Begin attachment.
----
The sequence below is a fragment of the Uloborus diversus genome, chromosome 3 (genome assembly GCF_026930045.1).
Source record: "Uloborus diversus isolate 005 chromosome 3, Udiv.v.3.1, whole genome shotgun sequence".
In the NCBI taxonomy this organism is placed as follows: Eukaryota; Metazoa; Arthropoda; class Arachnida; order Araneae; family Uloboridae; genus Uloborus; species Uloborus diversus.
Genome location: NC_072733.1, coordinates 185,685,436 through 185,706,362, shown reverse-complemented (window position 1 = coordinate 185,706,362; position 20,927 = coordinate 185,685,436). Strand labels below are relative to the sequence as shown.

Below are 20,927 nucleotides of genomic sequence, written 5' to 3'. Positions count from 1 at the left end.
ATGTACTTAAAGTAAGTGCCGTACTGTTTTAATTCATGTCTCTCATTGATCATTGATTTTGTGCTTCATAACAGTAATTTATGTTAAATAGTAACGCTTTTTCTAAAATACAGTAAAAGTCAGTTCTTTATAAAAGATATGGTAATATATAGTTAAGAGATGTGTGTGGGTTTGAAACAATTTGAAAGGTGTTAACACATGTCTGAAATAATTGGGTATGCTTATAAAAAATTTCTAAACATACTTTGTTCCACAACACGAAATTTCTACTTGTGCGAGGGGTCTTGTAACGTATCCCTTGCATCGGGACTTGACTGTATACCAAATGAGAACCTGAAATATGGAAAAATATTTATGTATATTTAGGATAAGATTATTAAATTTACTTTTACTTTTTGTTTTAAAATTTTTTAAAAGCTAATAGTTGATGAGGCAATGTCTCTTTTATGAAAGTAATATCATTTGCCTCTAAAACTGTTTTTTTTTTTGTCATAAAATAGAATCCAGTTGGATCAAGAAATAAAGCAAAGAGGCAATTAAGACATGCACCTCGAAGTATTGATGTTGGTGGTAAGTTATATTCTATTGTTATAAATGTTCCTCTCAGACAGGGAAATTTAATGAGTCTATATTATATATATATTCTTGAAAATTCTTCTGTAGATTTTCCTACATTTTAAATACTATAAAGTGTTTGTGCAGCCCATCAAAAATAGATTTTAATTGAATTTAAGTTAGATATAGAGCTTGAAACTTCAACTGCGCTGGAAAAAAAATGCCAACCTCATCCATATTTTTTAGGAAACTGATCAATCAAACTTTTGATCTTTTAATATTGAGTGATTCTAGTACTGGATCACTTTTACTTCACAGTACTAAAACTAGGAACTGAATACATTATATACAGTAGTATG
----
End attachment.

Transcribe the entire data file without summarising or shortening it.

The sequence below is a fragment of the Uloborus diversus genome, chromosome 3 (genome assembly GCF_026930045.1).
Source record: "Uloborus diversus isolate 005 chromosome 3, Udiv.v.3.1, whole genome shotgun sequence".
In the NCBI taxonomy this organism is placed as follows: Eukaryota; Metazoa; Arthropoda; class Arachnida; order Araneae; family Uloboridae; genus Uloborus; species Uloborus diversus.
Genome location: NC_072733.1, coordinates 185,685,436 through 185,706,362, shown reverse-complemented (window position 1 = coordinate 185,706,362; position 20,927 = coordinate 185,685,436). Strand labels below are relative to the sequence as shown.

Below are 20,927 nucleotides of genomic sequence, written 5' to 3'. Positions count from 1 at the left end.
ATGTACTTAAAGTAAGTGCCGTACTGTTTTAATTCATGTCTCTCATTGATCATTGATTTTGTGCTTCATAACAGTAATTTATGTTAAATAGTAACGCTTTTTCTAAAATACAGTAAAAGTCAGTTCTTTATAAAAGATATGGTAATATATAGTTAAGAGATGTGTGTGGGTTTGAAACAATTTGAAAGGTGTTAACACATGTCTGAAATAATTGGGTATGCTTATAAAAAATTTCTAAACATACTTTGTTCCACAACACGAAATTTCTACTTGTGCGAGGGGTCTTGTAACGTATCCCTTGCATCGGGACTTGACTGTATACCAAATGAGAACCTGAAATATGGAAAAATATTTATGTATATTTAGGATAAGATTATTAAATTTACTTTTACTTTTTGTTTTAAAATTTTTTAAAAGCTAATAGTTGATGAGGCAATGTCTCTTTTATGAAAGTAATATCATTTGCCTCTAAAACTGTTTTTTTTTTTGTCATAAAATAGAATCCAGTTGGATCAAGAAATAAAGCAAAGAGGCAATTAAGACATGCACCTCGAAGTATTGATGTTGGTGGTAAGTTATATTCTATTGTTATAAATGTTCCTCTCAGACAGGGAAATTTAATGAGTCTATATTATATATATATTCTTGAAAATTCTTCTGTAGATTTTCCTACATTTTAAATACTATAAAGTGTTTGTGCAGCCCATCAAAAATAGATTTTAATTGAATTTAAGTTAGATATAGAGCTTGAAACTTCAACTGCGCTGGAAAAAAAATGCCAACCTCATCCATATTTTTTAGGAAACTGATCAATCAAACTTTTGATCTTTTAATATTGAGTGATTCTAGTACTGGATCACTTTTACTTCACAGTACTAAAACTAGGAACTGAATACATTATATACAGTAGTATG